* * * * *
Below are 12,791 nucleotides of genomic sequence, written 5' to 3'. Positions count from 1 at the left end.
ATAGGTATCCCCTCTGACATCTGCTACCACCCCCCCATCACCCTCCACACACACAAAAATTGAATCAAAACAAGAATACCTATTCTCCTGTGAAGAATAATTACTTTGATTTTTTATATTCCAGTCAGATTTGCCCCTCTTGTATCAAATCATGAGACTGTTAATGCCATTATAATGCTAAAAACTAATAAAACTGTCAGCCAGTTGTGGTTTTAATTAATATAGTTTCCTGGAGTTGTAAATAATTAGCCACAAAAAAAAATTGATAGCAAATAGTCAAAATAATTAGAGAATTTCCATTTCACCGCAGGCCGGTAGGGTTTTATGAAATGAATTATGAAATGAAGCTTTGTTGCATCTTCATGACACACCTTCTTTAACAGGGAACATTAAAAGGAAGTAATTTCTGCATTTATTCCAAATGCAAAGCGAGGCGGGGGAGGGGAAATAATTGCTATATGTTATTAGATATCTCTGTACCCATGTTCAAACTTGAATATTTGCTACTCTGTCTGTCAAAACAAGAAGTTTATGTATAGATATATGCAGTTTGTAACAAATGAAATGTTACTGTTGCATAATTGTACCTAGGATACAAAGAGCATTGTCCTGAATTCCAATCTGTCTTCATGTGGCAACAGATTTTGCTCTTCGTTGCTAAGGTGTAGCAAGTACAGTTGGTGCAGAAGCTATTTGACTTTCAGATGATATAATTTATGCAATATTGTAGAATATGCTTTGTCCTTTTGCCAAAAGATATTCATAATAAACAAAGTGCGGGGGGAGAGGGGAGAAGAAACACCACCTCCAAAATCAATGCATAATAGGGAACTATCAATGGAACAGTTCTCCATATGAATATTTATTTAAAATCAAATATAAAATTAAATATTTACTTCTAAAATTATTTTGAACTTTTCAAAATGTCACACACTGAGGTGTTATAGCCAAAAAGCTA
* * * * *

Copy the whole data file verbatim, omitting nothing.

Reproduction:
Below are 12,791 nucleotides of genomic sequence, written 5' to 3'. Positions count from 1 at the left end.
ATAGGTATCCCCTCTGACATCTGCTACCACCCCCCCATCACCCTCCACACACACAAAAATTGAATCAAAACAAGAATACCTATTCTCCTGTGAAGAATAATTACTTTGATTTTTTATATTCCAGTCAGATTTGCCCCTCTTGTATCAAATCATGAGACTGTTAATGCCATTATAATGCTAAAAACTAATAAAACTGTCAGCCAGTTGTGGTTTTAATTAATATAGTTTCCTGGAGTTGTAAATAATTAGCCACAAAAAAAAATTGATAGCAAATAGTCAAAATAATTAGAGAATTTCCATTTCACCGCAGGCCGGTAGGGTTTTATGAAATGAATTATGAAATGAAGCTTTGTTGCATCTTCATGACACACCTTCTTTAACAGGGAACATTAAAAGGAAGTAATTTCTGCATTTATTCCAAATGCAAAGCGAGGCGGGGGAGGGGAAATAATTGCTATATGTTATTAGATATCTCTGTACCCATGTTCAAACTTGAATATTTGCTACTCTGTCTGTCAAAACAAGAAGTTTATGTATAGATATATGCAGTTTGTAACAAATGAAATGTTACTGTTGCATAATTGTACCTAGGATACAAAGAGCATTGTCCTGAATTCCAATCTGTCTTCATGTGGCAACAGATTTTGCTCTTCGTTGCTAAGGTGTAGCAAGTACAGTTGGTGCAGAAGCTATTTGACTTTCAGATGATATAATTTATGCAATATTGTAGAATATGCTTTGTCCTTTTGCCAAAAGATATTCATAATAAACAAAGTGCGGGGGGAGAGGGGAGAAGAAACACCACCTCCAAAATCAATGCATAATAGGGAACTATCAATGGAACAGTTCTCCATATGAATATTTATTTAAAATCAAATATAAAATTAAATATTTACTTCTAAAATTATTTTGAACTTTTCAAAATGTCACACACTGAGGTGTTATAGCCAAAAAGCTA